Get yourself a gait analysis—ideally from a foot and ankle expert who specializes in sports biomechanics. (Us, for example.)

Different doctors will have different procedures and tech. At the Colorado Center for Podiatric Sports Medicine, we use an advanced pressure mat that gives us a digital map and segmental foot assessment—a huge improvement over simply walking on a treadmill with a camera rolling.

(Of course, that’s just part of a more comprehensive evaluation we’ll also provide.)

The gait analysis data and standard evaluation will help us determine not only the basic structure of your foot, but also what’s going on during all three primary gait pivots (heel, ankle, and forefoot). This gives us precise data to identify misalignments, asymmetry, mistiming, and other subtle flaws.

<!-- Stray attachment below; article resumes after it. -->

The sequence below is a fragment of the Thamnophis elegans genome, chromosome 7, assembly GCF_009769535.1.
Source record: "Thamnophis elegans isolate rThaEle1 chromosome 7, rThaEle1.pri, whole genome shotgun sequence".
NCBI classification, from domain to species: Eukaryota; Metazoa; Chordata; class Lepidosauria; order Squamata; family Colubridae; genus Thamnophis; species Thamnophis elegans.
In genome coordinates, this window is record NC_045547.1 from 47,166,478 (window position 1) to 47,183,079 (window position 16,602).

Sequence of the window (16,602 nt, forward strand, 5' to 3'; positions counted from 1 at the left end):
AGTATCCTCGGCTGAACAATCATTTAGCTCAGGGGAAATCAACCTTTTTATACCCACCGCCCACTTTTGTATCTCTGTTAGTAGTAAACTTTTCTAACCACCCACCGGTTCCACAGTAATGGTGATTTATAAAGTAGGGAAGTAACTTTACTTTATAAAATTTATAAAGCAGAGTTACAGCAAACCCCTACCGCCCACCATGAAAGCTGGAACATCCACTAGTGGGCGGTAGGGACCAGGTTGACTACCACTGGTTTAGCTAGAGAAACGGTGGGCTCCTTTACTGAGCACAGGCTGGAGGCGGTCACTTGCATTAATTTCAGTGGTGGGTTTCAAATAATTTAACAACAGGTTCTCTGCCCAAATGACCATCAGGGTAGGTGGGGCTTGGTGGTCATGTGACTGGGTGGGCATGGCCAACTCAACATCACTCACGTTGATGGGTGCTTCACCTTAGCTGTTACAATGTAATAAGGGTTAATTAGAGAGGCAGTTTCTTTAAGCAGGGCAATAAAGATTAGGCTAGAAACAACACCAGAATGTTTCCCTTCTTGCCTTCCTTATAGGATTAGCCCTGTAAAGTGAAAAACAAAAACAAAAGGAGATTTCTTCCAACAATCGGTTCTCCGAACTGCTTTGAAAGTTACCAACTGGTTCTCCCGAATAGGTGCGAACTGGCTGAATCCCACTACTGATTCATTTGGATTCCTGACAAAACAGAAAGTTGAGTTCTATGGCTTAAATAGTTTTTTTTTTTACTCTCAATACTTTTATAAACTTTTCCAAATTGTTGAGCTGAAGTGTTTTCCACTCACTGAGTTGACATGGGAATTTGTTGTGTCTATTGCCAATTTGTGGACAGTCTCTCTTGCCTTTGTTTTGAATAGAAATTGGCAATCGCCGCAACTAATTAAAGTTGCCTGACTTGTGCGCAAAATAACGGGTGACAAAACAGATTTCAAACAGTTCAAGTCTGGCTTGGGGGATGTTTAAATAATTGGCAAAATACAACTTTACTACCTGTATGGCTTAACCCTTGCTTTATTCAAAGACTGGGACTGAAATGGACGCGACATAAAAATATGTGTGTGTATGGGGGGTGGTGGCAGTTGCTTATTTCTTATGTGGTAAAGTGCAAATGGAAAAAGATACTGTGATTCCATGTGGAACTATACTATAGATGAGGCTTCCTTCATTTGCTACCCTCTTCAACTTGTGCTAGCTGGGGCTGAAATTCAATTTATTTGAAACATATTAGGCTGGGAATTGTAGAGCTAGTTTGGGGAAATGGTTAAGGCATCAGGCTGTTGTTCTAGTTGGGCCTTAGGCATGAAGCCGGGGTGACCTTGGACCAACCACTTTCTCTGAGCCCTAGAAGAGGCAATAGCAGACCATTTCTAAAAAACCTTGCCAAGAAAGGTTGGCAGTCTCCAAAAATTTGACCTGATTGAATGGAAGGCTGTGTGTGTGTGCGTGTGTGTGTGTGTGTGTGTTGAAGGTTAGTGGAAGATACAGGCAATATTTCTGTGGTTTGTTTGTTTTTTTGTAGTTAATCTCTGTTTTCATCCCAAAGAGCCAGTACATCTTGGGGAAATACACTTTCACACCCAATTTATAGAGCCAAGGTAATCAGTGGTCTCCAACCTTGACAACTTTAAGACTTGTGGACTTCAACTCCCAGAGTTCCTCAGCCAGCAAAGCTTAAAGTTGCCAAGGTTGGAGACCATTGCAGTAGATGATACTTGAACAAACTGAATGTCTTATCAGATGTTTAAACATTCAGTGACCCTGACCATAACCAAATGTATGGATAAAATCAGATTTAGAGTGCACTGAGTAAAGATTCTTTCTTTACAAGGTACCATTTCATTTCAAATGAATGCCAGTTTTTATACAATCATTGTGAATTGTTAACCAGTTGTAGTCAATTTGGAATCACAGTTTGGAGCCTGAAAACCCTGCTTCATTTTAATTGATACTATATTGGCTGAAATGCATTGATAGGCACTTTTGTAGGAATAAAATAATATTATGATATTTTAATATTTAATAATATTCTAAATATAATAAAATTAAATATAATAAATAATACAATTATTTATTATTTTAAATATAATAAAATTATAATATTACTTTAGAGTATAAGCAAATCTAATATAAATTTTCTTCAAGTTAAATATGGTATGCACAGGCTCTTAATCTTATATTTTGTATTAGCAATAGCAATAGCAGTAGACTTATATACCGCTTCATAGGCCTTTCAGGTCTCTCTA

And armed with that data, we can prescribe treatment options that will actually work—for example, the perfect pair of custom orthotics to counteract the precise biomechanical deficits you have.

The Problem: Poor Footwear

Are you wearing the wrong pair of cleats? You’d be surprised at how many players shod themselves with boots that just aren’t right for them.

It’s not necessarily a matter of buying a more expensive pair, either. It could just be that your current pair doesn’t fit you, doesn’t provide enough support for your specific foot structure, is worn out, or isn’t right for your style of play.

The solution?

You’re in luck, because we also provide soccer cleat evaluations to help ensure you get the right pair.

The gait analysis we talked about? That is often part of the process here. We’ll also talk to you about your symptoms, your game, your environment—everything from the position and style you play, to the field you play on, to your level of competition. Bring your old pair of cleats along, too.